Russian defense sector aims high
"The defense sector will become more competitive by 2020,” Rogozin announced on Thursday. “It will unite about 40 large research and production companies capable of development, asset management and active positioning [of Russian defense products] on Russian and international markets."
The former envoy to NATO was speaking at parliamentary hearings at the Federation Council.
Russia’s modernization efforts are already paying dividends, as the defense sector now surpasses the civilian sector in economic growth rates.
“Industrial output of the defense sector grew by nearly 1.3 times and labor productivity went up by almost 1.6 times in 2009-2011," Rogozin noted, while stressing that the majority of defense industry factories have “substantial development potential.”
Rogozin made it clear that Russia would take it very seriously if any individual is found guilty of corrupt practices while filling defense orders.
"I think corrupt practices in fulfilling state defense orders should be seen as high treason," Rogozin said at the end of the hearings on defense industries' modernization at the Federation Council.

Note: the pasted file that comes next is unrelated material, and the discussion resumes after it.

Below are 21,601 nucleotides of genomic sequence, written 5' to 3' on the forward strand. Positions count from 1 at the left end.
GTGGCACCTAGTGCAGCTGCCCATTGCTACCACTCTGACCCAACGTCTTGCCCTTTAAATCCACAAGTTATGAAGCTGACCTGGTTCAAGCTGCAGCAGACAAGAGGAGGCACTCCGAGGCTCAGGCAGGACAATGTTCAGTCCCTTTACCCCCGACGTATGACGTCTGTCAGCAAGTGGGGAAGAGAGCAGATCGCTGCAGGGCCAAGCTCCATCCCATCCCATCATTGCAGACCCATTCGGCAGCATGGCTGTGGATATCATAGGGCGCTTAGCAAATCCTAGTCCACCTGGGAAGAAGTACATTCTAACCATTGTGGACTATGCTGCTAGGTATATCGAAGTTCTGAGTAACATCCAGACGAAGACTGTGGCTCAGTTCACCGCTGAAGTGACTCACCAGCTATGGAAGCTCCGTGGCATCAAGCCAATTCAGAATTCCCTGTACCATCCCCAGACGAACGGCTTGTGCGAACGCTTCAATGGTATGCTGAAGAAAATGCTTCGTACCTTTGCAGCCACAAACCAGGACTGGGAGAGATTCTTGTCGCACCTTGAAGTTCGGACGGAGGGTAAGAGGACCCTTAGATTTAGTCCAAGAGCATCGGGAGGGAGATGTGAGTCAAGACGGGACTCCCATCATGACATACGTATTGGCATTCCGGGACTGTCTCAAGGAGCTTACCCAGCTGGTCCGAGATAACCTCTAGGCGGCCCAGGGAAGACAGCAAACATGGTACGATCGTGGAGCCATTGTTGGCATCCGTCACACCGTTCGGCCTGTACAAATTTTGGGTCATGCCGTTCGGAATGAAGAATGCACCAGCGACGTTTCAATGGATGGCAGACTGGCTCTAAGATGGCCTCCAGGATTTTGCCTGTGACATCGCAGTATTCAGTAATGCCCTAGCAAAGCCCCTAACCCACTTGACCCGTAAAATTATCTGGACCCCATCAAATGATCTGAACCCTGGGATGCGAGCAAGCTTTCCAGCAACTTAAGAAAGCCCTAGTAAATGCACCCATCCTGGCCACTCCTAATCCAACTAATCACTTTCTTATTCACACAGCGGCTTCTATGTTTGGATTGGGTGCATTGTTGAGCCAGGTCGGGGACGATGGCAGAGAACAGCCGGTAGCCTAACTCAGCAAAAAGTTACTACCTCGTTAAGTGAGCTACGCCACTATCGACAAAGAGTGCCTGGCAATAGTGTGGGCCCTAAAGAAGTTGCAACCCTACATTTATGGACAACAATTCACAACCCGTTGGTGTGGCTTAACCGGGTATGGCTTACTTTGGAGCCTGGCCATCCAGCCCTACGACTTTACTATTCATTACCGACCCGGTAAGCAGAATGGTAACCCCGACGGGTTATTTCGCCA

Meanwhile, representatives of the defense industry present at the meeting provided glowing assessments of the overall situation, especially in the field of nuclear-weapon technology.
Russia is 10-15 years ahead of its rivals in strategic nuclear armaments, Moscow Institute of Thermal Technology Corporation General Designer Yuri Solomonov told the Federation Council.
"Strategic nuclear weapons developed by the Russian defense sector are 10-15 years ahead of what the West or the East can do," he said, pointing to the success of the previous year.
"We fully accomplished our mission in 2011,” Solomonov said. “The land-based Topol-M strategic rocket was developed and put into service…together with the Yars rocket system – the first solid-fuel rocket with a splitting warhead.”
The nuclear weapons designer added that test flights of the sea-based Bulava rocket have been completed as well.
Russia has stepped up research and development of its nuclear weapons technology since the United States announced plans to build a missile defense system in Eastern Europe. Despite early signs that the two countries would cooperate on the project, it seems increasingly likely that the US and NATO will not include Russia.
Moscow has repeatedly warned western leaders said that unless an agreement is reached, it will be forced to view the system as a threat to its national security. The US refuses to offer guarantees that the shield would not endanger Russia.